• Late last year, Intel has announced its XMM8160 multi-mode 5G platform (X55 equivalent) and the company will ship this platform in 1H 2020. Intel is working with various network operators to qualify its 5G modem platform across networks.
  • At MWC 2019, Samsung LSI scored Galaxy Fold 5G and S10 5G design-wins with its Exynos 5100 5G modem. We note that these devices also use Qualcomm’s X50 modem for some regions.
  • HiSilicon’s Balong 5000 modem featured in Huawei’s Mate X foldable Android device. We expect Samsung LSI and HiSIlicon to follow-up with 5G SoC versions in 2020 as both companies have proven their integration capabilities in 4G.
  • Niche cellular IoT baseband companies Altair (Sony) and Sequans have also set their eyes on 5G. Sequans has partnered with TCL on 5G R&D. We believe the release 16 will unlock the IoT potential of 5G in 2021 and 2022 time frame.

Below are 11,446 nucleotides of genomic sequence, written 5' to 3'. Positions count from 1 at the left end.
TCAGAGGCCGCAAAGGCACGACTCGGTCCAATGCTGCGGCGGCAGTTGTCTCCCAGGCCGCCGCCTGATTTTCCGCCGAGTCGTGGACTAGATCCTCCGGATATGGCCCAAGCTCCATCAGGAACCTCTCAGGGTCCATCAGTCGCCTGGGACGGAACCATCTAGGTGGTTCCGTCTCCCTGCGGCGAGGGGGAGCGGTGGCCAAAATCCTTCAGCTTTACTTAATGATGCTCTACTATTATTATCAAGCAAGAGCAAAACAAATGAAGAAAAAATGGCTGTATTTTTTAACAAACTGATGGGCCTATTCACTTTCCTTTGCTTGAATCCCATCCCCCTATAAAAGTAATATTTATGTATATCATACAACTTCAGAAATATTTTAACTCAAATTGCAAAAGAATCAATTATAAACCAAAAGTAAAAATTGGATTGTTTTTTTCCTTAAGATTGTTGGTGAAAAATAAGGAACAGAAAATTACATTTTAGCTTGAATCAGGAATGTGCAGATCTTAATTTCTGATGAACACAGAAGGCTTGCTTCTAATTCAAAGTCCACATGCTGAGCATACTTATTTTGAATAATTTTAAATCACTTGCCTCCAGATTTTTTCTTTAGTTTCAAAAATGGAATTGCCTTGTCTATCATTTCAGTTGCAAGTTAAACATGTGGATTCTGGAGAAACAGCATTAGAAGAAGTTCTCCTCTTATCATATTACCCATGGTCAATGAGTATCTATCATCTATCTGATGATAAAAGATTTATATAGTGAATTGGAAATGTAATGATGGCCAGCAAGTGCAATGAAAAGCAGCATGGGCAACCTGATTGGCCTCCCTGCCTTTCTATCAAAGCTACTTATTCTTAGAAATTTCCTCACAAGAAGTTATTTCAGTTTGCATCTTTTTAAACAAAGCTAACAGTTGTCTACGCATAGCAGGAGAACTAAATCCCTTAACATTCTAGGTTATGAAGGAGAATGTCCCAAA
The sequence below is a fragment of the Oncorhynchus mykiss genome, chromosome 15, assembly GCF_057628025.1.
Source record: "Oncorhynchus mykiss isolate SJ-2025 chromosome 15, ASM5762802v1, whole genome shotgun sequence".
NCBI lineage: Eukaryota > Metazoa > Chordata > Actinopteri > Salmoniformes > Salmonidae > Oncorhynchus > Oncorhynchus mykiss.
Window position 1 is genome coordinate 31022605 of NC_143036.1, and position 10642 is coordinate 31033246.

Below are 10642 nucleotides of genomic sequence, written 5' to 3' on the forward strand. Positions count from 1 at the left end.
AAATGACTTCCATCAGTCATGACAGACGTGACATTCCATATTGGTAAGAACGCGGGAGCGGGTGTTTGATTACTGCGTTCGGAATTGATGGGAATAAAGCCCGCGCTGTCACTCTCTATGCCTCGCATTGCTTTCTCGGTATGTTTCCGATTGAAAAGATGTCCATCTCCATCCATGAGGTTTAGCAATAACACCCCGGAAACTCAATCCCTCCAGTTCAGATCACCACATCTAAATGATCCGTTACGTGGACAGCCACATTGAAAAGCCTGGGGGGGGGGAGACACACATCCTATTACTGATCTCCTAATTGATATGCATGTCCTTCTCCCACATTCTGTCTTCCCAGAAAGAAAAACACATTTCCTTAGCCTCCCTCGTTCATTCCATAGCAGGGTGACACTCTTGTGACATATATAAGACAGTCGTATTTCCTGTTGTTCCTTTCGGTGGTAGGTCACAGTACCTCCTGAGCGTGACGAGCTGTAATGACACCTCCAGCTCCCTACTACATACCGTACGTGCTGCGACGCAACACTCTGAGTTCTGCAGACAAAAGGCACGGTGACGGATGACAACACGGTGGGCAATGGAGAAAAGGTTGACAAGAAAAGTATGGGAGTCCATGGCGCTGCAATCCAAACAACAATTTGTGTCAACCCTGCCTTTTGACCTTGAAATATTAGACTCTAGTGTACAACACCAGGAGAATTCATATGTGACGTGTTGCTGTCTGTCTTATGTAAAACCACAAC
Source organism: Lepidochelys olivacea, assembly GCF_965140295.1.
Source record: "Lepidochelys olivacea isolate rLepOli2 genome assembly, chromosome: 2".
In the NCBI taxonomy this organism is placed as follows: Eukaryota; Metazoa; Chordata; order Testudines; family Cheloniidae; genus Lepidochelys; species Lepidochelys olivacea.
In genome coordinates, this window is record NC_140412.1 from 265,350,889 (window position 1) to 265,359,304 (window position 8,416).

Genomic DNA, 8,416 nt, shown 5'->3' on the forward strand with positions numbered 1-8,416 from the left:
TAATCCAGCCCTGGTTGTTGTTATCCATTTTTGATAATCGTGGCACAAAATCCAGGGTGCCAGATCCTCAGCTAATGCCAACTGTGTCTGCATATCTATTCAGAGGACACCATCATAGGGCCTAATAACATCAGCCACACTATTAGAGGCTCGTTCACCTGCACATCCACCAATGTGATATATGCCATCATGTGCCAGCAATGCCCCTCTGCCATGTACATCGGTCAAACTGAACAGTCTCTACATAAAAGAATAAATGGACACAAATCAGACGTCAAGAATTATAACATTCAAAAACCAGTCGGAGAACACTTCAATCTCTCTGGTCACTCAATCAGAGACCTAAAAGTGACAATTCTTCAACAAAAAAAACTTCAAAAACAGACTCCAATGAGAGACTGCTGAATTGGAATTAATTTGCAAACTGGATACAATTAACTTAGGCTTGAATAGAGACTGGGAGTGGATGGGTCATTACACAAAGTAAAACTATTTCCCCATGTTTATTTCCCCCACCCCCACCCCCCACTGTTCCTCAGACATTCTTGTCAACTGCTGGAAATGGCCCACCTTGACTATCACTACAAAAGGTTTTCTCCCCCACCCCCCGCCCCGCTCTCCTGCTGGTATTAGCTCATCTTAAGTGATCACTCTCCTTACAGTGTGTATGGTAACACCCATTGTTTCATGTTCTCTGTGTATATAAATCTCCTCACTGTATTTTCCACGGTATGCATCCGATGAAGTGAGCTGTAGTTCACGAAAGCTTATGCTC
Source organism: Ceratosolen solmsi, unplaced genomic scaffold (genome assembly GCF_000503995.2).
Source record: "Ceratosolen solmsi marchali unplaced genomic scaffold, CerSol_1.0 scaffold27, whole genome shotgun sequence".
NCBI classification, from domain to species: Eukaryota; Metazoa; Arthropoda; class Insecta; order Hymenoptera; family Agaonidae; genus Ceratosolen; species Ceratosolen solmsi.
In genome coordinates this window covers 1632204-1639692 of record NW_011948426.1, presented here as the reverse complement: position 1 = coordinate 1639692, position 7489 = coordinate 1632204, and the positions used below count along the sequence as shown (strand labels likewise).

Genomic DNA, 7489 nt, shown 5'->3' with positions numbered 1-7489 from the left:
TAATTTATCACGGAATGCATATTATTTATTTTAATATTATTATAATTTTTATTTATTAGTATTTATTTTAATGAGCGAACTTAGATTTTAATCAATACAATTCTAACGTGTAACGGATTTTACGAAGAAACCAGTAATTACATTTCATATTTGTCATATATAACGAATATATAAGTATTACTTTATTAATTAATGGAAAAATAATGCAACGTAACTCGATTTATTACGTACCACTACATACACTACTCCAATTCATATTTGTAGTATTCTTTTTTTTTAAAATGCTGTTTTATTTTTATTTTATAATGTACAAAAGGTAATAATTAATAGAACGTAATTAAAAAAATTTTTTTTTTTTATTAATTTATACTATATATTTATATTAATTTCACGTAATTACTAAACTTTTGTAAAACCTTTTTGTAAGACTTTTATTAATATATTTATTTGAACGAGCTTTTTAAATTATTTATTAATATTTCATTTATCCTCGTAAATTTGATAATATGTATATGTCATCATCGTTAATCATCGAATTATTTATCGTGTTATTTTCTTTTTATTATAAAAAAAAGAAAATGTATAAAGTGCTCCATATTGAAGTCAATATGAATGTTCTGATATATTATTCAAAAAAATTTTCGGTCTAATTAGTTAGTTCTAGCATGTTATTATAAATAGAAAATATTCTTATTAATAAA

Key questions for the industry at this point include:

  • Will 5G reverse the four consecutive years of revenue decline for Qualcomm? Will 5G organic revenue growth offset the terminated NXP acquisition for Qualcomm?
  • Will Qualcomm win back Apple with its multi-mode X55 discrete chip?
  • Will Apple look into its own 5G baseband design?
  • Will Intel sustain its Apple design-win in 5G and able to expand beyond Apple with SoC solutions?
  • How 5G will disrupt MediaTek and Unisoc, who struggled to advance their 4G roadmaps rapidly?
  • Will Samsung LSI and HiSilicon sustain their baseband investments and advance roadmaps without external customers?
  • How important is RF front-end capability in 5G?

Strategy Analytics has been tracking the global baseband industry players and market developments for a long time and will be closely monitoring the 5G baseband market happenings. We believe the 5G baseband market is set for a strong growth and it will be very important for vendors to seize the initiative to establish their market position early. Despite challenges in the last 12 months in the form of a legal battle with Apple, regulatory battles, the disheartening termination of the NXP deal, distractions from Broadcom’s acquisition attempt and painful restructuring efforts, Qualcomm has executed against all odds and the company has some of the best products in its history on its hands now.